George Osborne yesterday stripped a key financial incentive from renewable electricity sources and ordered a review of the business energy efficiency tax landscape. The news coming alongside proposed relaxation of planning policy and deregulation demands existing project costings are revised and places corporate energy strategy into serious doubt.
In the post-election budget delivered on 8th July 2015 (see here), the Chancellor of the Exchequer, George Osborne, has announced that the Government will review the business energy efficiency tax landscape and consider approaches to simplify and improve the effectiveness of the regime, including the Climate Change Levy, the Carbon Reduction Commitment energy efficiency scheme and their interaction with other business energy efficiency policies and regulations.
The announcement included the Government’s intention to remove the exemption from the CCL for renewable source electricity which is supplied to business or public sector consumers under the terms of a renewable source contract.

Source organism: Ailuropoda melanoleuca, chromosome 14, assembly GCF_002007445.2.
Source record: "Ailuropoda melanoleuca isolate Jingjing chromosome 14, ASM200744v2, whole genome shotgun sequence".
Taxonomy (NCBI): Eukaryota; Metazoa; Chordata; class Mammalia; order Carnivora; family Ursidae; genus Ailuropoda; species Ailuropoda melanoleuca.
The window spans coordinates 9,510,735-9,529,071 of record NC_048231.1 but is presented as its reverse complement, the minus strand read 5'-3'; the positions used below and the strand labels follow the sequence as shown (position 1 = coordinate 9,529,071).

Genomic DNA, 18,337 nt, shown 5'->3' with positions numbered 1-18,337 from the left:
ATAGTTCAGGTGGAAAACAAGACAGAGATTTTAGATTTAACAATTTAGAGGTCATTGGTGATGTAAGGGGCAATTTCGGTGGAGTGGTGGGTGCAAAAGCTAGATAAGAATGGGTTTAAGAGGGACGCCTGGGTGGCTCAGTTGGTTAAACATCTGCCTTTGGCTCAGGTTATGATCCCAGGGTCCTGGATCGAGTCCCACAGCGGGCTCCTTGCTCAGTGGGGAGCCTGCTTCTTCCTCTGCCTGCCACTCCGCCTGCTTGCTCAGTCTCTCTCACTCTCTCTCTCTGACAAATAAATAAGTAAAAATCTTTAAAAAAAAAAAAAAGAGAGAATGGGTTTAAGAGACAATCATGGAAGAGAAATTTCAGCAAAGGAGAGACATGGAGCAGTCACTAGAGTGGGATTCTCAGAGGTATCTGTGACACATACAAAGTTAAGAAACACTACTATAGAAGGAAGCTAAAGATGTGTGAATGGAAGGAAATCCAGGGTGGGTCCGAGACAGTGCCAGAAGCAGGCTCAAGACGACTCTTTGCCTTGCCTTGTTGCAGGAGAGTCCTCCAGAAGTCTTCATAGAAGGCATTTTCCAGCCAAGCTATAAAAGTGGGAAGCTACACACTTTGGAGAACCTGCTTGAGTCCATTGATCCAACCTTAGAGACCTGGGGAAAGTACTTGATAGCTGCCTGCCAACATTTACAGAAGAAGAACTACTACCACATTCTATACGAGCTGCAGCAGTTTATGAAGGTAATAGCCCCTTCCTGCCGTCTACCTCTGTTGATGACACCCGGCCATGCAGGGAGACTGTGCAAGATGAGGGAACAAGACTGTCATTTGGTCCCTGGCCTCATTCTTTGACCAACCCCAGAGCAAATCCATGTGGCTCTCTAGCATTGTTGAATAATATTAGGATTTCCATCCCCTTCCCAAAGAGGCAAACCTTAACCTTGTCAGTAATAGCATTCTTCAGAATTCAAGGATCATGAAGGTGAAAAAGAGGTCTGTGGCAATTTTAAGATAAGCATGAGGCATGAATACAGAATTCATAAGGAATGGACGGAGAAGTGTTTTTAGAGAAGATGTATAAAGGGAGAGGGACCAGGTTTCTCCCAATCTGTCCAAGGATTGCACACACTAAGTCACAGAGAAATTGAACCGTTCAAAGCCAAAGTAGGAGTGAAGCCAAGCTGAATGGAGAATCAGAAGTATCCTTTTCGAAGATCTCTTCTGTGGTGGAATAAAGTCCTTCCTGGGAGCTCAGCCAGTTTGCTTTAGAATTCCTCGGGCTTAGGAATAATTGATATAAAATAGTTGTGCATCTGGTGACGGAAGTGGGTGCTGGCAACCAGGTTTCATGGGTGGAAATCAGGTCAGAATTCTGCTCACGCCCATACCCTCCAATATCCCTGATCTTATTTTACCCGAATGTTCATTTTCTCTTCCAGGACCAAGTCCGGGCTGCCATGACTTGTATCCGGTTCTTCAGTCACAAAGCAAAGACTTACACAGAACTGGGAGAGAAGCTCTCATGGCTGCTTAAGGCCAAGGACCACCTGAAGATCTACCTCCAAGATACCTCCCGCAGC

Responding to the announcements in the Budget today about energy taxes, Professor Sam Fankhauser, deputy director at the ESRC Centre for Climate Change Economics and Policy at the London School of Economics, said that “At face value, the Government has turned the Climate Change Levy into a type of ‘energy levy’ by removing the exemption for renewables. This change compromises the effectiveness of the Climate Change Levy as a form of carbon pricing which tackles the market failure resulting from the fact that the price of products and services involving emissions of greenhouse gases do not reflect the costs of climate change. This change will increase the costs for businesses that are supplied with electricity from renewable sources but will leave electricity from fossil fuel sources untouched.
The review, which will include a consultation in the autumn, provides an opportunity to simplify an unnecessarily complex and incoherent set of carbon pricing measures in the UK.
Other than this announcement, the budget did not contain much detail on renewables/climate change policy. It was thought by certain industry sources that the budget might provide further details on the Levy Control Framework beyond 2020/21, although this was not the case.
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